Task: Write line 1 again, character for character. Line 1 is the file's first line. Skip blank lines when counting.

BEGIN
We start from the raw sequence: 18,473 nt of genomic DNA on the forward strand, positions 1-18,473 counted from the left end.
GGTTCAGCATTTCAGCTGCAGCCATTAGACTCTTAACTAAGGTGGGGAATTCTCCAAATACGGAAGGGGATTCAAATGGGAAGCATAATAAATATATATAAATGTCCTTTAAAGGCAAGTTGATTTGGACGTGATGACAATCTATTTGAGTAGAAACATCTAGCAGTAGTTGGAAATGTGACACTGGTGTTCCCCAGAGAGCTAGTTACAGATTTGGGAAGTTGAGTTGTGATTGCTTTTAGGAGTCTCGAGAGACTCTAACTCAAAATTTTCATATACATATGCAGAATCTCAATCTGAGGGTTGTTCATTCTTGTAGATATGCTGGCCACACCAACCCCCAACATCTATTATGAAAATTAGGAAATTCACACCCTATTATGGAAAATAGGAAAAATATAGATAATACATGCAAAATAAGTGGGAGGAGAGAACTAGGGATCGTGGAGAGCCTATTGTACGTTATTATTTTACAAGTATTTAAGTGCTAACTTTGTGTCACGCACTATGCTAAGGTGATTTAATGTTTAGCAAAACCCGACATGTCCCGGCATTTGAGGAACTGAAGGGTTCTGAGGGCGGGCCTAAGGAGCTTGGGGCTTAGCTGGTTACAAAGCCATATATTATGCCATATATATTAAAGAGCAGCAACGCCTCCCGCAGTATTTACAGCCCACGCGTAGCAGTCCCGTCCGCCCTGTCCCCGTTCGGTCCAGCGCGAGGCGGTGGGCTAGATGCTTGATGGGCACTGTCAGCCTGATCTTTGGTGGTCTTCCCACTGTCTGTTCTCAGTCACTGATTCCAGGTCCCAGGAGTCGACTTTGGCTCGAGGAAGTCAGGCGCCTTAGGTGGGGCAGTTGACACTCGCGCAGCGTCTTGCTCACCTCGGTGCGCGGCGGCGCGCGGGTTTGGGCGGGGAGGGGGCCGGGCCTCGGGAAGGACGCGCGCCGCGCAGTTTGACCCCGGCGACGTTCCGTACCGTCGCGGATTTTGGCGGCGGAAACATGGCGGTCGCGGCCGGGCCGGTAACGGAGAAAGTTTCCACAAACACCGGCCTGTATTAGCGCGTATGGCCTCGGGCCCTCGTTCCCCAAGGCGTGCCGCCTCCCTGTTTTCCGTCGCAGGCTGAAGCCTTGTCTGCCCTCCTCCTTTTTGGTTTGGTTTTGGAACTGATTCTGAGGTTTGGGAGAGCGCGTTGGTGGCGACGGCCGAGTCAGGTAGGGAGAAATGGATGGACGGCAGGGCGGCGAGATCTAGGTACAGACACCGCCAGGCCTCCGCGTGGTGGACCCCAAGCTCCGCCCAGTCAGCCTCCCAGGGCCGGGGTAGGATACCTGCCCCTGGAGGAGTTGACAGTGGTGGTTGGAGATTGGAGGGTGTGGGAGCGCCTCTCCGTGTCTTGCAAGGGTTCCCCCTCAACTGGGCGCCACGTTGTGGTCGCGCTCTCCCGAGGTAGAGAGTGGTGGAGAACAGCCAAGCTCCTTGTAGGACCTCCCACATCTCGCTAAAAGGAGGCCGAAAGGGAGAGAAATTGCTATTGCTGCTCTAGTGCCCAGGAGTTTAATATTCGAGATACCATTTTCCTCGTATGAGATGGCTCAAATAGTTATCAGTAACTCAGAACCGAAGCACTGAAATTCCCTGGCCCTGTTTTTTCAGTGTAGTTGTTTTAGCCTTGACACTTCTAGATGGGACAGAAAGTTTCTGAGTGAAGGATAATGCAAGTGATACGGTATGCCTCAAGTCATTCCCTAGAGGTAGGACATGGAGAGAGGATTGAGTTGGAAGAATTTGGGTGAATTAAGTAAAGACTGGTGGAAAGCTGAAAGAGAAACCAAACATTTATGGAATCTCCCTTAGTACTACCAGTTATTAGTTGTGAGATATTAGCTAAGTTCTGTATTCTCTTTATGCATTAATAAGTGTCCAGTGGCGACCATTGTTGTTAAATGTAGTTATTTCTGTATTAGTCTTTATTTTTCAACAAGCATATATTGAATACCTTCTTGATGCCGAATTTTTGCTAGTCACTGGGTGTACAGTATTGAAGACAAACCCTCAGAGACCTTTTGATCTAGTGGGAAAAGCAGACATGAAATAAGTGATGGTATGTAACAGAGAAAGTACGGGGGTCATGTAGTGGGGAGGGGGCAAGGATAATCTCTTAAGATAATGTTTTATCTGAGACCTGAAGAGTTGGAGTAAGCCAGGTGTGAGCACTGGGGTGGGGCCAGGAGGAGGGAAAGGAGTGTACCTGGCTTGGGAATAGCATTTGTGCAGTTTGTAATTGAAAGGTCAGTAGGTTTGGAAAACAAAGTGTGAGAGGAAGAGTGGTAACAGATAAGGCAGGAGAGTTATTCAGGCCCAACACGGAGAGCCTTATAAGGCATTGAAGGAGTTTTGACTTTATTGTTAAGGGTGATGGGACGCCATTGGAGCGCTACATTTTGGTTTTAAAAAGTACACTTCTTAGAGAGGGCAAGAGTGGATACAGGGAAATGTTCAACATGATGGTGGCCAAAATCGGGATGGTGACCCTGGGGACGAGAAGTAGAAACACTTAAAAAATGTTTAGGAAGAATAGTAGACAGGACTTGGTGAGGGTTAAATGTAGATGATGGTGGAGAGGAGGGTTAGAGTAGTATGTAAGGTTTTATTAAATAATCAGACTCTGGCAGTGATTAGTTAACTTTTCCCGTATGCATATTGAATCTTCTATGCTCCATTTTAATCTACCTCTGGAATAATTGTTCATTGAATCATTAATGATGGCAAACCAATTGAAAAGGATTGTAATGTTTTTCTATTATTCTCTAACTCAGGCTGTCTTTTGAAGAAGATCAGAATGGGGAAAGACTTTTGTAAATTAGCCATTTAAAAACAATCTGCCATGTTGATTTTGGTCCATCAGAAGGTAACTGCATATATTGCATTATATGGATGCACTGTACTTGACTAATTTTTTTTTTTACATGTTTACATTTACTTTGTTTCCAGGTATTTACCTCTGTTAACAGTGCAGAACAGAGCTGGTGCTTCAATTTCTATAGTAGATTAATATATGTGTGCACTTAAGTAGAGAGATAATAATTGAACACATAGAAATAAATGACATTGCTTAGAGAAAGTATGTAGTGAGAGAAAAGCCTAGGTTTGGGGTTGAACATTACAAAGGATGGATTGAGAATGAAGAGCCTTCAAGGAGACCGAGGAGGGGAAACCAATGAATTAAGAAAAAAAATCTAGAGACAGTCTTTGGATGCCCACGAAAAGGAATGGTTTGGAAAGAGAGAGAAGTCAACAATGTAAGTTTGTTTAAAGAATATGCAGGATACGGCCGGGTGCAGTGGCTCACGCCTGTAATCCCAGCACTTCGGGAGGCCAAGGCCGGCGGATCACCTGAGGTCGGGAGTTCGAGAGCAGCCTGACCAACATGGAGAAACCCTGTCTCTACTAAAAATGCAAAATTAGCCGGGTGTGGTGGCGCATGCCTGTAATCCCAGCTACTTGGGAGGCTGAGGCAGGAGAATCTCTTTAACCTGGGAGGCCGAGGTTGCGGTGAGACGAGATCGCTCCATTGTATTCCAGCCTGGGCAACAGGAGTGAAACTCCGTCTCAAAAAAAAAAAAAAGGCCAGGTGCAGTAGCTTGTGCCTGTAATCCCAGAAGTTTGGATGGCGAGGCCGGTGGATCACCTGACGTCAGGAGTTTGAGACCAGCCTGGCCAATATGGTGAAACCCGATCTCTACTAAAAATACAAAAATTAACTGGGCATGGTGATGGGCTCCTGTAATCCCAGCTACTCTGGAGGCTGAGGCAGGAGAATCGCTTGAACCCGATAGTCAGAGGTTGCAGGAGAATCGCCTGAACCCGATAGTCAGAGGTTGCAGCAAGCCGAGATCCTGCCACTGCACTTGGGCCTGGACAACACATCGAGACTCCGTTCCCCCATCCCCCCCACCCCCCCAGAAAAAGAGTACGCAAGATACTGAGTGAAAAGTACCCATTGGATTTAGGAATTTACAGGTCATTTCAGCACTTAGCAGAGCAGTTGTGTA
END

We start from the raw sequence: 18,473 nt of genomic DNA on the forward strand, positions 1-18,473 counted from the left end.